The contents of these two books by James Chalmers [1841-1901] about his work in New Guinea overlap, so I am including them both in the same post. My thanks to Redcliffe College for providing me with a copy to scan. These titles are both in the Public Domain.
James Chalmers [1841-1901] & W. Wyatt Gill [1828-1896], Work Adventure in New Guinea 1877 to 1885. London: The Religious Tract Society, . Hbk. pp.288. [Click to download complete book in PDF]
James Chalmers [1841-1901], Pioneer Life and Work in New Guinea 1877-1894. London: The Religious Tract Society, 1895. Hbk. pp.255. [Click to download complete book in PDF]
Preface from Pioneer Work and Life 
In 1877 the Rev. James Chalmers joined the New Guinea Mission, and his arrival formed an epoch. in its history. He is wonderfully equipped for the work to which he has, under God’s Providence, put his hand. He is the white man best known to all the natives along the south coast. From the first he had gone among them unarmed, and though not unfrequently in imminent peril, has been marvellously preserved. He has combined the qualities of missionary and explorer in a very high degree, and universally known by the natives as ‘Tamate’ (the nearest approach native lips can make to Chalmers), has added enormously to the stock of our geographical knowledge of New Guinea, and to our accurate acquaintance with the ways of thinking, the habits, superstitions, and mode of life of the various tribes of natives.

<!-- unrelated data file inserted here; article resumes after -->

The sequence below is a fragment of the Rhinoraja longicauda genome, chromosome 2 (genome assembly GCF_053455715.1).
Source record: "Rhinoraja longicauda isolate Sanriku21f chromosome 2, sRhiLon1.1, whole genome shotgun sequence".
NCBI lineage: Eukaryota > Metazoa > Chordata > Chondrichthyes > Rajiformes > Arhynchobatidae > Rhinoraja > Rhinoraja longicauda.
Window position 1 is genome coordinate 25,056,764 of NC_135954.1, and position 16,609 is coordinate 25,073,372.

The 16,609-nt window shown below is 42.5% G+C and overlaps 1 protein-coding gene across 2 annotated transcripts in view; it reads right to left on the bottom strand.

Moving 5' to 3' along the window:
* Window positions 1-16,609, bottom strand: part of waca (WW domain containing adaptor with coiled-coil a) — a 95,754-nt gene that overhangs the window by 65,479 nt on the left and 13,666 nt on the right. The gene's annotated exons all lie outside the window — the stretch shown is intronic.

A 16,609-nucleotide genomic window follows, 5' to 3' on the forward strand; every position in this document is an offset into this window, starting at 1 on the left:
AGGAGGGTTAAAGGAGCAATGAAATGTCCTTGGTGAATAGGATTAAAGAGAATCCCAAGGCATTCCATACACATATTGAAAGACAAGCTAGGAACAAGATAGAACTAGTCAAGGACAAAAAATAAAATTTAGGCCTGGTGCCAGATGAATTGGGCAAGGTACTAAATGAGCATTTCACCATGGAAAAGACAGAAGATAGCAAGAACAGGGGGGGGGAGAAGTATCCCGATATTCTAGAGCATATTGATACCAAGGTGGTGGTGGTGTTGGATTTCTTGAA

This volume contains sketches of his travels and labours in New Guinea during the years 1878 to 1894. Mr. Chalmers has made no effort to work them up into a finished book. Had he attempted· to do so, they would have never seen the light. He is more at home in his whale-boat or steam launch off the New Guinea coast than in his study, and his hand takes more readily to the tiller than to the pen. Hence the bulk of this volume is made up of extracts from journals hastily written while sitting on the platforms of New Guinea houses, surrounded by cannibals, or while resting, after a laborious day’s tramp, under a fly-tent on some outlying spur of the Owen Stanley Mountains, or while sailing along the south-eastern coast or the Fly River. Writing thus, liable to manifold interruptions, Mr. Chalmers has sought to preserve only what was essential to his purpose, viz., to record exactly what he saw and did; how the natives look and speak, and think and act; what in his judgment New Guinea needs, and how her needs can be best. [Continue reading]